Update 3/22: MillerCoors filed a lawsuit against Anheuser-Busch saying the company’s Super Bowl ads misled customers.
The revived beer wars continue. MillerCoors clapped back against Bud Light’s public insults with a series of NCAA Tournament ads—claiming that “in the real world,” consumers prefer more taste. The spots are made to appear as though the cast and crew of Bud Light commercials drink Miller Lite in between shoots.
Two new Miller Lite commercials aired during Tuesday’s NCAA Tournament that compare Bud Light’s “Dilly Dilly” fantasy world with real-life consumer behavior.
The first spot, “Aftermath,” depicts a burning field filled with bodies including a blue knight, peasants and a cart of Bud Light beer. The scene is reminiscent of Bud Light’s Super Bowl LIII ad in which a dragon from Game of Thrones puts a fiery end to a jousting match. A director yells “Cut,” at which point the actors retreat to a hospitality tent to drink Miller Lite.
“In the real world,” the ad says, ”more taste is what matters.”
Another spot called “Snow” takes place on the set of “Ye Olde Bud Light Fantasy Land,” where a snow machine malfunctions, forcing the director to push her shoot until the next day. Once again, cast and crew rest and drink Miller Lite beer.
Bud Light already responded to the NCAA ads with a message that stands by previous jabs, challenging MillerCoors to add an ingredient label to its packaging.
The finale to the NCAA basketball season, i.e. March Madness, is traditionally MillerCoor’s largest advertising push. This year, the company is using the platform to fire back at AB InBev from multiple sides.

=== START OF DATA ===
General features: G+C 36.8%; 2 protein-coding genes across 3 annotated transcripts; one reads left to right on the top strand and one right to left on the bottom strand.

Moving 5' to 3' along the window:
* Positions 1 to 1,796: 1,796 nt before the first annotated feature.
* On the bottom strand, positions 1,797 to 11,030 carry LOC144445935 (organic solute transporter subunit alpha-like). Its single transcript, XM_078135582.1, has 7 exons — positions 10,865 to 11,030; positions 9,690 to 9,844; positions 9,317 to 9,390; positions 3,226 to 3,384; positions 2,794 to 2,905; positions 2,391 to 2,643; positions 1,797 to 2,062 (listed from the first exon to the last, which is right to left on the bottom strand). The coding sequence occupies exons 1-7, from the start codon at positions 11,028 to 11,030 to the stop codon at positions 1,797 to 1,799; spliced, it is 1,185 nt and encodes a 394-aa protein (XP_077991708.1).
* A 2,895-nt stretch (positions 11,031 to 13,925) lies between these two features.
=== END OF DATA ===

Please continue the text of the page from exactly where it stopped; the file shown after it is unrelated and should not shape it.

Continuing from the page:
On March 23, select bars will be fitted with a smart Coors Light tap handle that monitors social and broadcast media for Bud Lite insults. When the tap detects this activity, it lights up, signaling a free round of Coors Light to all bar patrons of legal drinking age.
Like many online rivalries, both brands stand to benefit from the exposure. Miller Lite’s tweet about “Aftermath” has garnered 200 likes and 3,400 views on YouTube. Bud Light’s retort, however, gained 194 likes on Twitter but 26,000 views on YouTube. Bud Light even retweeted the Miller Lite ads, saying, “in case you missed it.”
The rivalry between MillerCoors and AB InBev has always been fierce, but this year it has gone even further with a debate over ingredients.
During Super Bowl LIII, AB InBev aired a “Dilly Dilly” commercial in which a barrel of corn syrup gets misdelivered, so the King and his subjects go on a quest to bring it to the rightful owner—Coors Light. On the way, however, they stop at the “Miller Light” kingdom, which also uses corn syrup during the brewing process.
The ads raised concerns by America’s corn farmers, not to mention MillerCoors itself. The brewer claims that corn syrup is an effective simple sugar that gets consumed by the yeast, converting it into alcohol and carbon dioxide. In fact, some of AB InBev’s other products use corn syrup in the same manner, MillerCoors asserts, a fact that an AB InBev representative confirmed with AList.
MillerCoors repeatedly points to data from Nielsen that suggests Bud Light’s stocks have dropped since the Super Bowl, while its own have flourished.